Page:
Ever had that moment when a difficult client or person threatens your restraint? In that moment emotions are running high and there is a strong temptation to give in to our feelings of anger. We spend most our lives at work and it is inevitable that we might feel angry at a person or a situation at a given time. The American Psychological Association has collated a list of useful steps for controlling your anger which may come in handy during trying times at work (according to research on our responses to anger):
Try Relaxation Tools like deep breaths and positive imagery: Breathe deeply from your diaphragm and imagine a moment or an experience where you felt quite positive or upbeat.
Cognitive Restructuring: Change your thinking from passively negative and focus on constructive thinking. Attempt to think logically i.e. reframe your thoughts into possible actions in line with your goals.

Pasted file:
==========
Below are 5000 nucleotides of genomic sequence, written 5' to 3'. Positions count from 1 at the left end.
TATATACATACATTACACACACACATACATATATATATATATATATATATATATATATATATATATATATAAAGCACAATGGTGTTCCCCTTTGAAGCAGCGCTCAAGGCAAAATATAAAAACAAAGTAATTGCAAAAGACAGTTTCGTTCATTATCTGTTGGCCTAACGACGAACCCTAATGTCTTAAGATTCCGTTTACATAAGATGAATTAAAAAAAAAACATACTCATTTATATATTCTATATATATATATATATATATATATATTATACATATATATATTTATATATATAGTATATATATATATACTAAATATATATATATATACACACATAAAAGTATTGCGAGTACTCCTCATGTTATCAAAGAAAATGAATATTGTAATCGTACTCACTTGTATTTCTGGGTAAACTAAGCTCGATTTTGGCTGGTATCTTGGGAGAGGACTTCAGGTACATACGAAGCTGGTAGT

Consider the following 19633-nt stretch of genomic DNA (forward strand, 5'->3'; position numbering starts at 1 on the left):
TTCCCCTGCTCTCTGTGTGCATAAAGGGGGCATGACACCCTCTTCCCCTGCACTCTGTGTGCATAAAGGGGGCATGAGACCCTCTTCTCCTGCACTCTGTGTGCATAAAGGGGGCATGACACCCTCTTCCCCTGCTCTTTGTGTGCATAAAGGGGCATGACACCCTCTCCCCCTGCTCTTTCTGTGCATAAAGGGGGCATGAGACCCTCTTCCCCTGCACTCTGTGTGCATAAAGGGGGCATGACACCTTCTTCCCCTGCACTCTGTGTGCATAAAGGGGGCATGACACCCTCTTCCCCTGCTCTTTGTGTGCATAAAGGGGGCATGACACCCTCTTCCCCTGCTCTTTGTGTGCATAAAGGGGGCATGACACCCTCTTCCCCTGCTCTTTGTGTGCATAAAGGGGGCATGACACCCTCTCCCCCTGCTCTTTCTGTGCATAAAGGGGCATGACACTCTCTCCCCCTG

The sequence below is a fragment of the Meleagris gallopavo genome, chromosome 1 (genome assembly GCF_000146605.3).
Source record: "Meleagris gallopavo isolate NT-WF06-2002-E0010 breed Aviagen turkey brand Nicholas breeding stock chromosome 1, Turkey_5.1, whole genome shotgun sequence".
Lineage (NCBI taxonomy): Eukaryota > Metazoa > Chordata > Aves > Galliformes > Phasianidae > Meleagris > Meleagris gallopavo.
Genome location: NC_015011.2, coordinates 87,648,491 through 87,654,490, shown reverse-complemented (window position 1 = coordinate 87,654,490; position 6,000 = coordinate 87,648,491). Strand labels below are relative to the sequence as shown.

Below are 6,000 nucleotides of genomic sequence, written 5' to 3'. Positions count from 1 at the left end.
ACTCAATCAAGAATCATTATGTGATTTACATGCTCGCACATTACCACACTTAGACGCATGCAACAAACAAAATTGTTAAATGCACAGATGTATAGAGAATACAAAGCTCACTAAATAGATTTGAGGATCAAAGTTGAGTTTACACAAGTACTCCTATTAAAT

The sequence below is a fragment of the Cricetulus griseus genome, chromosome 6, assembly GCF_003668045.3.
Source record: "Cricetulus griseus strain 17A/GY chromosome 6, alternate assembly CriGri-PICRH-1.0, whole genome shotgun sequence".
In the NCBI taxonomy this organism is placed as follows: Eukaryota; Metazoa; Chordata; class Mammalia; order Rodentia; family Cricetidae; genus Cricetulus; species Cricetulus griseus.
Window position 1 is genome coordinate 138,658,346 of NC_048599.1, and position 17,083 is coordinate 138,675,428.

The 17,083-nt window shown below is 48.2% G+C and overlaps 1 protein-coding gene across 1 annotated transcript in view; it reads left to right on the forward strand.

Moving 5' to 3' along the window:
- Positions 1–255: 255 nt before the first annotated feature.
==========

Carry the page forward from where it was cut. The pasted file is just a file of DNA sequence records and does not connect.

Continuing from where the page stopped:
Problem-Solving: If your anger results from a seemingly difficult situation with no solution on the horizon, make a plan. This will give you a sense of progress which might ease feelings of frustration.
Communicate Better:Instead of jumping to conclusions, try thinking of the most productive way to voice your frustration. Play devil’s advocate; imagine yourself as a third party or idle observer and think about how you may come across.
Use Humour:Don’t laugh at the problem, but mock the environment or imagine yourself in a cartoon frame and visualise what you look like in that state as a means to not take yourself too seriously.
Change Your Environment:Get some fresh air or take a break from the situation, try to delay your immediate reaction.
They may not solve all the problems in the world but they may stop you from a regret or two.
This blog post is based on an original article by the American Psychological Association which can be found here http://www.apa.org/helpcenter/controlling-anger.aspx